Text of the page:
In the United States and worldwide, the 20th anniversary of the terror attack on 9/11 was commemorated.
While we often know about the attacks themselves and the lives lost the day of, we may not think as much about the long-term effects so many have dealt with through the years due to their involvement or exposure to harmful substances during recovery and cleanup efforts.
Since 9/11, more than 23,000 cases of cancer have been linked to exposure to toxins at attack sites. More than 1500 people have died because of these cancers in the past two decades.
The dust that was in the toxic plume over Lower Manhattan after the terror attack contained many carcinogens. Carcinogens are substances linked to a higher risk of cancer.
Researchers at Mount Sinai recently released a report that found general responders are 9% more likely to experience cancer than people not exposed to the toxic dust.
The group was more likely to experience certain types of cancer, including leukemia, prostate cancer and thyroid cancer.
The latency period is another issue. The latency period is how much time goes past between when you’re exposed to a cancer-causing substance and when cancer appears. Many cancers don’t appear for a number of years after exposure. For example, the CDC estimates the minimum latency for mesothelioma associated with 9/11 is 11 years. For thyroid cancer, it’s anywhere from 2.5 to 4 years.
With these things in mind, there are two primary government programs that may help survivors and responders. There’s the World Trade Center Health Program which provides health care, primarily.
There’s also the September 11th Victim Compensation Fund, detailed below.
An Overview of the Victim Compensation Fund
The Victim Compensation Fund was established by Congress just 11 days after the World Trade Center collapse. The fund’s creation was intended to compensate people affected by the attacks and also to prevent lawsuits against the federal government, security companies, and airlines.
Initially, the fund didn’t provide compensation to first responders who were hurt or were negatively affected. In 2011, a decade later, the James Zadroga 9/11 Health and Compensation Fund was opened. That increased funding to $7.3 billion and updated policies and procedures to make it easier for first responders to receive compensation and victims. That particular program was reauthorized permanently until the year 2090.
The goal of the program is to compensate individuals or personal representatives of deceased people who were present at the World Trade Center, the New York City Exposure Zone surrounding it, the crash site at the Pentagon, and the site in Shanksville, Pennsylvania, who have since been diagnosed with an illness linked to 9/11.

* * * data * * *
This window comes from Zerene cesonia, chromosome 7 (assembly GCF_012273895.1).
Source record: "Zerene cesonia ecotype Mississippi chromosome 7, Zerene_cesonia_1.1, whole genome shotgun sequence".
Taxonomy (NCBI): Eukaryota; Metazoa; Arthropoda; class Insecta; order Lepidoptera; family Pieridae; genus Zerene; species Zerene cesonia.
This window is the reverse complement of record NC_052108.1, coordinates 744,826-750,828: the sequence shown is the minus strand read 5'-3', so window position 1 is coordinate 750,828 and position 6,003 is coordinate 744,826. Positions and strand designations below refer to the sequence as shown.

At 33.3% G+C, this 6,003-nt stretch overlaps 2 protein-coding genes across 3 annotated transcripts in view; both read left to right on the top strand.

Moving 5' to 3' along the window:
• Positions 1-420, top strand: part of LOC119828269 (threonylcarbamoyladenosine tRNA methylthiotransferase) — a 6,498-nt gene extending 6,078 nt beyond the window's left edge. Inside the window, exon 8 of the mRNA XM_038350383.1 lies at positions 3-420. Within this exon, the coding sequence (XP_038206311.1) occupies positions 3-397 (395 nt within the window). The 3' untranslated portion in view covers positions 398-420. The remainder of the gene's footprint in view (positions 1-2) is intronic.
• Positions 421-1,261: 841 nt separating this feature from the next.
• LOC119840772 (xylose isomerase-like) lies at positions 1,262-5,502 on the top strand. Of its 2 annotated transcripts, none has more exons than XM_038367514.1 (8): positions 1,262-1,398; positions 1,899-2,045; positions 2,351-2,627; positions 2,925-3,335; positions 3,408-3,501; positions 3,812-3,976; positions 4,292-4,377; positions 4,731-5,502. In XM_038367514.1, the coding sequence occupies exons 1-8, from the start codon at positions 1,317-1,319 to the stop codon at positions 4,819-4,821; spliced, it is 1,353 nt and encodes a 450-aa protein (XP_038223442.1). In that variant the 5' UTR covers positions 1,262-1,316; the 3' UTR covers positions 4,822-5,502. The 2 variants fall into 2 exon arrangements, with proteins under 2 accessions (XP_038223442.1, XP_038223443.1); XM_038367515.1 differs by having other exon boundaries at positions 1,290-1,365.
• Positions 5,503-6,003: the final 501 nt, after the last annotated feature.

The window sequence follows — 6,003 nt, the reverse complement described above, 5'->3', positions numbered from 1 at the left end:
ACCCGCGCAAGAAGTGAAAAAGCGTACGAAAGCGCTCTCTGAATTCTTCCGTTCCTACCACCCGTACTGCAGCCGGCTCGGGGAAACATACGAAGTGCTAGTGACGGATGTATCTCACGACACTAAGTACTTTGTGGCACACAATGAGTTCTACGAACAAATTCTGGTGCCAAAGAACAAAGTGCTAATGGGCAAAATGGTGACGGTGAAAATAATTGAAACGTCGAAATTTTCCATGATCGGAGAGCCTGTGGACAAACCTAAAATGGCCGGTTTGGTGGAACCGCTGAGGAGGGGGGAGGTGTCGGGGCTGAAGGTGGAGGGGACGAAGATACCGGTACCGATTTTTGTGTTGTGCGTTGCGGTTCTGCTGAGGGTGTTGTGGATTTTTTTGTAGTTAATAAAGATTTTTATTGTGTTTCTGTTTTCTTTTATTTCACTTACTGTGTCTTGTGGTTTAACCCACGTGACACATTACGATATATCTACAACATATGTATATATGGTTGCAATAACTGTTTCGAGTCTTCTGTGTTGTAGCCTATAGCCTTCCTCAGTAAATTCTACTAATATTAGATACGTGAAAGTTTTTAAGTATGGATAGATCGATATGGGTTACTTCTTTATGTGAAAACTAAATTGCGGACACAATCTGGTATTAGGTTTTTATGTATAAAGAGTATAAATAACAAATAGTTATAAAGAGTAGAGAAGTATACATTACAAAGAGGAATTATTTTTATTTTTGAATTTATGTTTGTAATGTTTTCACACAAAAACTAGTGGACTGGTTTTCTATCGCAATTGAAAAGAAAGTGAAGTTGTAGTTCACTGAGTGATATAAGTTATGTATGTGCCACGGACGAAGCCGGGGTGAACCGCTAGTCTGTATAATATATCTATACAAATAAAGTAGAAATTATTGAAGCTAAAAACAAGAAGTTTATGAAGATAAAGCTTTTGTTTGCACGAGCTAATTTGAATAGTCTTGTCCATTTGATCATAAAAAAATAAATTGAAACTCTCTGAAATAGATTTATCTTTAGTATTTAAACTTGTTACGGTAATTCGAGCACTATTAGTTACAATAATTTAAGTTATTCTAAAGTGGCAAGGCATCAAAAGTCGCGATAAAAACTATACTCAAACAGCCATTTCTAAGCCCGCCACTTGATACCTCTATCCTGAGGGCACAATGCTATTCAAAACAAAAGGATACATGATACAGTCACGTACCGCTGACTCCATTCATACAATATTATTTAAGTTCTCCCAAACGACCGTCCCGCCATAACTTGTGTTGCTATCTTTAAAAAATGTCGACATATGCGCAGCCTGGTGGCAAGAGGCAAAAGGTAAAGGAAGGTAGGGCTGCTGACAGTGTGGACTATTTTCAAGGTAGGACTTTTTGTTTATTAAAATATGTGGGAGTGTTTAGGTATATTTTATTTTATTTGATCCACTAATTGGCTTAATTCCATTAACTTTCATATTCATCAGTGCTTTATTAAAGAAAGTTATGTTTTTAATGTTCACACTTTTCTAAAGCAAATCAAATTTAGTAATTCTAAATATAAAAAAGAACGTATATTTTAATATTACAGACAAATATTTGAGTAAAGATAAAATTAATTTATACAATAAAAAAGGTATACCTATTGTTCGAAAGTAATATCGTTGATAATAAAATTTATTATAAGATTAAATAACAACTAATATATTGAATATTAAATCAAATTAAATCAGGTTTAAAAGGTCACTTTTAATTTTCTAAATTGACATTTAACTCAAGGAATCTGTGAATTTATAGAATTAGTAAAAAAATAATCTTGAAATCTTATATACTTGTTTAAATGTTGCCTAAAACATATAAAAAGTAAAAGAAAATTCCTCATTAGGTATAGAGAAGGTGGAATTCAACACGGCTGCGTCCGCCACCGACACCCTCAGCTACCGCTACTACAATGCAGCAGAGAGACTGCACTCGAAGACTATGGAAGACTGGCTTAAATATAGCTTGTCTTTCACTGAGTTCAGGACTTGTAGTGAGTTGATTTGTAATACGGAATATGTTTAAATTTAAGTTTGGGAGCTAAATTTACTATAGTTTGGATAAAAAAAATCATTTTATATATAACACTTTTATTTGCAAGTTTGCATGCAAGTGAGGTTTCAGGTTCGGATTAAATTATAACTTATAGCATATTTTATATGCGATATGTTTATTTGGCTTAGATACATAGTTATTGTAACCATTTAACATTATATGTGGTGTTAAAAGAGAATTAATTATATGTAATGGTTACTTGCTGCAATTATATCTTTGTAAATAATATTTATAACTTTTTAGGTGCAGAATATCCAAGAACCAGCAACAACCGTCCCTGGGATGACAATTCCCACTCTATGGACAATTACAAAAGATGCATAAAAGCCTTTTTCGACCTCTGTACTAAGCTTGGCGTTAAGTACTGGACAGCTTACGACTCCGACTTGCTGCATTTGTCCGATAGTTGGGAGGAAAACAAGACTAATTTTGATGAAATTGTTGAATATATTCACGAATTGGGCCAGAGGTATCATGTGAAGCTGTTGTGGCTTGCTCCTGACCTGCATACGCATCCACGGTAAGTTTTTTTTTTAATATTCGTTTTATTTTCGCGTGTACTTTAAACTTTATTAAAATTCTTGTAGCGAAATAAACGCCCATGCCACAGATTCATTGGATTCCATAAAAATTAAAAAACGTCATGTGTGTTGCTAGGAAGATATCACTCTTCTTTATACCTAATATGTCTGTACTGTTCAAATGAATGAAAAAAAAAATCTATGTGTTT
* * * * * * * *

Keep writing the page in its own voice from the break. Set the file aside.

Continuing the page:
The VCF isn’t exclusive to first responders—compensation is available for people who volunteered in various capacity, and people who lived, worked, or went to school in the zone of exposure.
Jon Stewart’s Role
In 2019, Jon Stewart gained national attention for the program when he spoke in front of a House Judiciary subcommittee hearing. Stewart said it was shameful more of them didn’t attend. He went on to say that he was sitting in front of a room filled with 9/11 first responders, yet the Congress in front of him was nearly empty.
Alongside Stewart was Luis Alvarez, a retired detective and first responder on 9/11 from the New York Police Department. Alvarez spoke about his cancer, linked to the 9/11 attacks.
Stewart was speaking as the fund had a series of financial problems. It had been set to expire in December 2020, leading to a spike in the number of claims.
The administrator said there wasn’t enough funding to pay all the current and projected claims at that time under the current policies. He said future claims would only be paid a portion of the previous value.
At this point, the Centers for Disease Control and Prevention reports more people have died from toxic exposure due to 9/11 than because of the attack themselves.
Ultimately, in 2019, then-President Trump signed the Never Forget the Heroes Act. The full name was Never Forget the Heroes: James Zadroga, Ray Pfeifer, and Luis Alvarez Permanent Authorization of the September 11th Victim Compensation Fund Act.
That legislation allowed for the extension of the claim submission deadline for the VCF program through October 2090. It also allocated $10.2 billion for compensation of claims.
The then-President spoke out at the signing of the legislation, saying that our nation owes the people who receive compensation from the funds a debt no nation can ever pay but that the country would keep their promise to them.
As a result of the deadline extension, family members and survivors have practically unlimited time to file a VFC claim. However, if you’re a survivor, you do have to complete your registration with the VFC two years after the WTC Health Program verifies your illness.
If you were to find out you had a cancer diagnosis this year, in 2021, for example, you would have two years from the date of the diagnosis to register and begin your claims process in order to be eligible. Participating in the WTC registry or receiving monitoring or health care under the WTC Health Program doesn’t automatically mean you meet the deadline requirements for the Victim Compensation Fund.
The developments in 2019 for the program have been especially helpful in the midst of the coronavirus pandemic, which officials say is causing severe complications for 9/11 survivors who had respiratory effects from the attacks.
If you’re a survivor or your loved one died in the attacks, you might want to learn more about this critical program, and you can also speak to an attorney who can help you learn more about how to qualify and apply for the program.
With the recent 20th anniversary of the attacks, it’s a good time to remind people affected by 9/11 about the potentially available resources to help them.